Coat, Dress, United States Army, Captain William Mitchell

This is an example of a U.S. Army Signal Corps 1895 Pattern dress coat worn by Capt. William "Billy" Mitchell (1879-1936).

Mitchell volunteered as a private in the First Wisconsin Regimen in April 1899 so that he could participate in the Spanish American war. His father John, a senator from Wisconsin, used his influence and had his son commissioned as a First Lieutenant in a signal company. The war ended before Mitchell could reach combat but he would serve in the occupation of Cuba. Mitchell decided to make a career of army service and would service in the Philippines during the insurrection. In an effort to consolidate American claims on the Alaskan territory, gain some notoriety surveying and constructing a 1700 mile long telegraph. For his efforts he was promoted and became the youngest captain in the Army at the age of 24.

Following his service in Alaska, Mitchell served with the Signal Corp at Fort Leavenworth, Kansas. Here he was an assistant instructor specializing in field telegraphy, telephones, and field communication. During his time at Leavenworth, Mitchell first became involved in aviation studying the military use of observation balloons and he also wrote a paper on the potential battlefield utility of a dirigible. In 1905, he returned to the Pacific and visited the Japanese and Russian battlefields. His reports caught the attention of army leadership and was brought to Washington to serve on the General Staff.

In 1916, Mitchell was assigned to the Aeronautical Division of the Signal Corp. It was his desire to learn to fly but the army considered him old and high ranking for pilot training. Mitchell responded to this by learning to fly on his own paying for paid for private lessons.

During World War I, Mitchell served as the American aviation representative in Paris to the joint Allied Command. He would gain some notoriety for organizing the mass use of over 1500 allied aircraft during the Battle of St. Mihiel.

Following the war, Mitchell became a vocal proponent of the future of airpower.

Donated by Mrs. Thomas Byrd

Physical Description:
Dark blue wool U.S. Army 1895 Pattern dress long coat; double breasted frock with 2 rows of 7 gold buttons with U.S. Army insignia on button; 4 gold buttons on tails; stiff collar with red and gold trim; Captain rank insignia on epaulets; gold aiguilette on left shoulder; Signal Corps crossed flag insignia on each cuff; gold embroidery on each cuff.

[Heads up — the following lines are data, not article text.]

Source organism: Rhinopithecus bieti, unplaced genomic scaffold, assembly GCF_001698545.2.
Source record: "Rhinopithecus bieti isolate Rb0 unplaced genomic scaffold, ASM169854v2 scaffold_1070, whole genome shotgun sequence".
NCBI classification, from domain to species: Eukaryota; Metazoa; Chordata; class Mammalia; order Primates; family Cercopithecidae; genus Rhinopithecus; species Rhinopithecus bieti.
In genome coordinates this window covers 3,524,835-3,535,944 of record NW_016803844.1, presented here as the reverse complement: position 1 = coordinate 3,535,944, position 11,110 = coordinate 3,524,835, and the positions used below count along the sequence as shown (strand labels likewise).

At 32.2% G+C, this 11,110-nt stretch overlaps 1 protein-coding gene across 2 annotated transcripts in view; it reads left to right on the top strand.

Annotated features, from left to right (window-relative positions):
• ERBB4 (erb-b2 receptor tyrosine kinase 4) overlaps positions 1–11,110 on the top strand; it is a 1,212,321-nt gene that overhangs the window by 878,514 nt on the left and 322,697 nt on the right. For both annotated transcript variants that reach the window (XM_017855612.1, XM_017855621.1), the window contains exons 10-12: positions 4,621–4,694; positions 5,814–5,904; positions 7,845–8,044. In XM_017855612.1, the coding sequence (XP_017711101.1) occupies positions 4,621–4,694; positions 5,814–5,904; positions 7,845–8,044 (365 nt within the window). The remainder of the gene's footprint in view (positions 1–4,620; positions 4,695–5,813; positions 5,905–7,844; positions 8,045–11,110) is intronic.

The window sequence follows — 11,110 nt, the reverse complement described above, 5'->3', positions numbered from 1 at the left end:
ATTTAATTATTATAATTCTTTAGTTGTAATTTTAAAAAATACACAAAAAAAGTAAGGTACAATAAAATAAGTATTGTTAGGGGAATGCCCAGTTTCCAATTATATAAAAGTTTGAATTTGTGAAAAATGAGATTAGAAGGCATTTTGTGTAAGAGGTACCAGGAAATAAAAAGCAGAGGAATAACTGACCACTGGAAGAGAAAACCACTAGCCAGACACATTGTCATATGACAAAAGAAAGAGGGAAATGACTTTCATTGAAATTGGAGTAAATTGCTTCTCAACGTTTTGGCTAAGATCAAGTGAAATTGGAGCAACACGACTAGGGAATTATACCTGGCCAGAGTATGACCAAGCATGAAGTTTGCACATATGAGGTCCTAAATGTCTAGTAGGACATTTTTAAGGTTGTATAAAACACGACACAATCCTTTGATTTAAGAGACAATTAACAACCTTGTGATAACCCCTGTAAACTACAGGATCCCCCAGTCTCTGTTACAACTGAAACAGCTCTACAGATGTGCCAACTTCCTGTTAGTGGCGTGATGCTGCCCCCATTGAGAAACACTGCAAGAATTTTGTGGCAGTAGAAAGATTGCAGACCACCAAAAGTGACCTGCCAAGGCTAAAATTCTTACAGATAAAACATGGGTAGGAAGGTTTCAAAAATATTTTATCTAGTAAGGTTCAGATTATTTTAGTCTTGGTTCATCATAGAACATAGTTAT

Country of Origin
United States of America

Type
PERSONAL EQUIPMENT-Uniforms: Military

Materials
Wool, gold thread, cotton, stainless steel, silk
Dimensions
Clothing: 102.9 x 58.4 x 10.2cm (40 1/2 x 23 x 4 in.)

This is an example of a U.S. Army Signal Corps 1895 Pattern dress coat worn by Capt. William "Billy" Mitchell (1879-1936).

Mitchell volunteered as a private in the First Wisconsin Regimen in April 1899 so that he could participate in the Spanish American war. His father John, a senator from Wisconsin, used his influence and had his son commissioned as a First Lieutenant in a signal company. The war ended before Mitchell could reach combat but he would serve in the occupation of Cuba. Mitchell decided to make a career of army service and would service in the Philippines during the insurrection. In an effort to consolidate American claims on the Alaskan territory, gain some notoriety surveying and constructing a 1700 mile long telegraph. For his efforts he was promoted and became the youngest captain in the Army at the age of 24.

Following his service in Alaska, Mitchell served with the Signal Corp at Fort Leavenworth, Kansas. Here he was an assistant instructor specializing in field telegraphy, telephones, and field communication. During his time at Leavenworth, Mitchell first became involved in aviation studying the military use of observation balloons and he also wrote a paper on the potential battlefield utility of a dirigible. In 1905, he returned to the Pacific and visited the Japanese and Russian battlefields. His reports caught the attention of army leadership and was brought to Washington to serve on the General Staff.

In 1916, Mitchell was assigned to the Aeronautical Division of the Signal Corp. It was his desire to learn to fly but the army considered him old and high ranking for pilot training. Mitchell responded to this by learning to fly on his own paying for paid for private lessons.

During World War I, Mitchell served as the American aviation representative in Paris to the joint Allied Command. He would gain some notoriety for organizing the mass use of over 1500 allied aircraft during the Battle of St. Mihiel.

Following the war, Mitchell became a vocal proponent of the future of airpower.

Donated by Mrs. Thomas Byrd

Physical Description:
Dark blue wool U.S. Army 1895 Pattern dress long coat; double breasted frock with 2 rows of 7 gold buttons with U.S. Army insignia on button; 4 gold buttons on tails; stiff collar with red and gold trim; Captain rank insignia on epaulets; gold aiguilette on left shoulder; Signal Corps crossed flag insignia on each cuff; gold embroidery on each cuff.

Country of Origin
United States of America

Type
PERSONAL EQUIPMENT-Uniforms: Military

Materials
Wool, gold thread, cotton, stainless steel, silk
Dimensions
Clothing: 102.9 x 58.4 x 10.2cm (40 1/2 x 23 x 4 in.)

ID: A19560025000